Updated July 2023
Diagnosing food allergies or ruling them out completely has always been a frustrating and time-consuming endeavour. The traditional way to diagnose food allergies in dogs is through an elimination diet, but this process can take months.
As a result, many dog owners and vets reach for simpler methods and test for allergies in their dog’s blood or saliva. But are these tests any good? Can blood and saliva tests accurately diagnose a food allergy in your dog?
How do blood and saliva tests work?
Blood tests work by measuring the immune response to particular foods by detecting antibodies. Specifically, they measure a class of antibody called immunoglobulin E – commonly linked to allergic reactions.
After the sample is taken and sent to a lab, a common lab technique called an ELISA is used. In this case, the food-specific allergen that you are testing for are stuck to plates in a lab. Next your sample is added and if it contains the right antibodies, they will bind to the allergen. If there are any antibodies that have stuck to the antigen, there will be a colour change in the plates, indicating a positive test. Negative tests would not show any colour changes.
Saliva tests also test for antibodies that would hunt down and bind to specific food allergens – the substances that cause the allergic reaction. However, in this case, these tests look for different classes of antibodies called immunoglobulin A or immunoglobulin M.
How accurate are these tests?
Previously, we didn’t have much data to show how effective these tests were to accurately identify allergens, but that has changed in recent years with new research. So, let’s take a closer look.
In a European study researchers compared a popular saliva test and a popular blood test in three groups of dogs:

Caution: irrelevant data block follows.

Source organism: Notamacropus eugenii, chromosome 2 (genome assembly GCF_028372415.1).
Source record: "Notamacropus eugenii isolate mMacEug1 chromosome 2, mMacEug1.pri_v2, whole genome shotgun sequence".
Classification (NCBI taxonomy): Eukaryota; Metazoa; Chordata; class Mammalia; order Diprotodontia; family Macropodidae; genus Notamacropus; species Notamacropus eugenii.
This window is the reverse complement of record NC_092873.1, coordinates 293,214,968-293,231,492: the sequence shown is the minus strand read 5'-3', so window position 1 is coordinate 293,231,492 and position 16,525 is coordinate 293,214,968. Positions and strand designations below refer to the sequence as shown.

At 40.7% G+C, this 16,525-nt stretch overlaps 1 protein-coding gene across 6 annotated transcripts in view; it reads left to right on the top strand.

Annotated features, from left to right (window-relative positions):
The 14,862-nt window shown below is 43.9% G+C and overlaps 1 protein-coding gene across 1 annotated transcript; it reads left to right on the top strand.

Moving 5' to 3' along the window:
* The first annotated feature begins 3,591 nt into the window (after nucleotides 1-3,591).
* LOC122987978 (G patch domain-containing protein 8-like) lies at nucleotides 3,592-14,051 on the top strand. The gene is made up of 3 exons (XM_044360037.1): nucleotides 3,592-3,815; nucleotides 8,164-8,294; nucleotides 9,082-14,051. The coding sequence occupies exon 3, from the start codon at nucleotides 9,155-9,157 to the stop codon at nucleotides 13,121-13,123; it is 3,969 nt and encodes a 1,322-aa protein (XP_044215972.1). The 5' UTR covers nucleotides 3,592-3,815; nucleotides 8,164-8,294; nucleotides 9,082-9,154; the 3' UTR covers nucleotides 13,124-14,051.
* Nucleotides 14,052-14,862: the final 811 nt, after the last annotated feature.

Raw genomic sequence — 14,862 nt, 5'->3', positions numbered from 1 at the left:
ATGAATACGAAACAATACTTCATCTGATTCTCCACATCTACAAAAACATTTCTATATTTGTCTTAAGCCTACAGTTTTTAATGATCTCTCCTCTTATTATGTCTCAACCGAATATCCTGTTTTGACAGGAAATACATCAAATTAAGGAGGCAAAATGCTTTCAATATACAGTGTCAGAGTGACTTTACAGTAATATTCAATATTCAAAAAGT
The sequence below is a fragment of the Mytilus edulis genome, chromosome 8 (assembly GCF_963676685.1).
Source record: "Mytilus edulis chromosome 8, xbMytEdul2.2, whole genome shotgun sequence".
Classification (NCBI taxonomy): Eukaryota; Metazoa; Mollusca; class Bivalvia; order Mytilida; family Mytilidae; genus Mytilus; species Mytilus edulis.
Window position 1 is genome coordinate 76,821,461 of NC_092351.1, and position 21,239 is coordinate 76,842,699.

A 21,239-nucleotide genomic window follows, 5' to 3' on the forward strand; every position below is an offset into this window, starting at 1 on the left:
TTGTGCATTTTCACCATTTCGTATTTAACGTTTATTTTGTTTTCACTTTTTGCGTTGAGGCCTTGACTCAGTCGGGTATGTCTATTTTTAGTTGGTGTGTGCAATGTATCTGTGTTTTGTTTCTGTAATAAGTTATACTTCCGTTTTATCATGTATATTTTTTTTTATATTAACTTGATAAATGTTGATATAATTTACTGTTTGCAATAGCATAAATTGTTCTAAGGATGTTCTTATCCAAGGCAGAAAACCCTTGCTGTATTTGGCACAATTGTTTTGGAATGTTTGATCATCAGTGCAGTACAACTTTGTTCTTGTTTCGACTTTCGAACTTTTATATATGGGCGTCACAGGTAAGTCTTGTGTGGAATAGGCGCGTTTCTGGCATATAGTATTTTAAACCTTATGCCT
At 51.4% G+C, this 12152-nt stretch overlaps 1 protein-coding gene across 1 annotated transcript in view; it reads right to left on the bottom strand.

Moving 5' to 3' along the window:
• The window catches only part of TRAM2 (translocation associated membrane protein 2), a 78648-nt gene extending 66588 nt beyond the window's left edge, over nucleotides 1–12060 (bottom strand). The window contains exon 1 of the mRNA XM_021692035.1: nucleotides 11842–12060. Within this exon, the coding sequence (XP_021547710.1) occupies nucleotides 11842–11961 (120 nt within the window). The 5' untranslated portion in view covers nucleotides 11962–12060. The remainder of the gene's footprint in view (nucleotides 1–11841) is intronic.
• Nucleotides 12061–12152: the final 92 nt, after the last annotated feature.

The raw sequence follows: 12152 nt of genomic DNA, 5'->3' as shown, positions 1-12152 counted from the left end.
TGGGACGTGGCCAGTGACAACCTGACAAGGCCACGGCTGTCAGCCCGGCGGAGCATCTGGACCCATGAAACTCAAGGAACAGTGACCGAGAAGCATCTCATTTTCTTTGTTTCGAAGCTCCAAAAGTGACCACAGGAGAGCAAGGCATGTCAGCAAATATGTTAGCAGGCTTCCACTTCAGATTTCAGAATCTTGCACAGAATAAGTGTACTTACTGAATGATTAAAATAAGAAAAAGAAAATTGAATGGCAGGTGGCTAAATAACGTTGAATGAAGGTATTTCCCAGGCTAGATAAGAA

● Healthy dogs with no allergy symptoms
● Dogs with suspected food allergies
● Dogs with known food allergies
The results came back showing more positive reactions to food allergens in the healthy dogs than the dogs who had already been diagnosed with an allergy. Only one of the positive blood tests corresponded to a known allergy in one of the allergic dogs.
A second study, which was done in US, used a saliva test and two blood tests on a group of healthy dogs with no evidence of allergies. All the dogs tested positive in at least one of the tests, sometimes for a number of different common food allergens.
One readily available hair and saliva allergen test even failed to recognise fake hair and fake saliva that had been submitted for testing by a group of researchers. Furthermore, the testing company provided positive test results towards particular allergens and triggers for all submitted samples – including the synthetic fur and saline!
More harm than good?
There is no evidence to support that performing these tests are harmful. However, there are many ways that these tests could do more harm than good.
Firstly, the false identification of an allergy may lead to dog owners eliminating a variety of foods unnecessarily or even buying more expensive and uncommon foods that could pose other risks.
And in some cases, these false results may lead to recommendations against diets which actually would have helped these dogs.
Take-away for dog owners
In short, save your time and your money!
While it may be tempting to use hair, fur or saliva tests to identify your dog’s allergies, it is vital to remember that these tests aren’t accurate, and the results provided can be very misleading. There isn’t any evidence that suggests they can identify a healthy dog from one with allergies. The best steps when confronted with a possible food allergy is to:
1. rule out other conditions,
2. identify trigger foods via an elimination diet, and
3. get support from a dietetic professional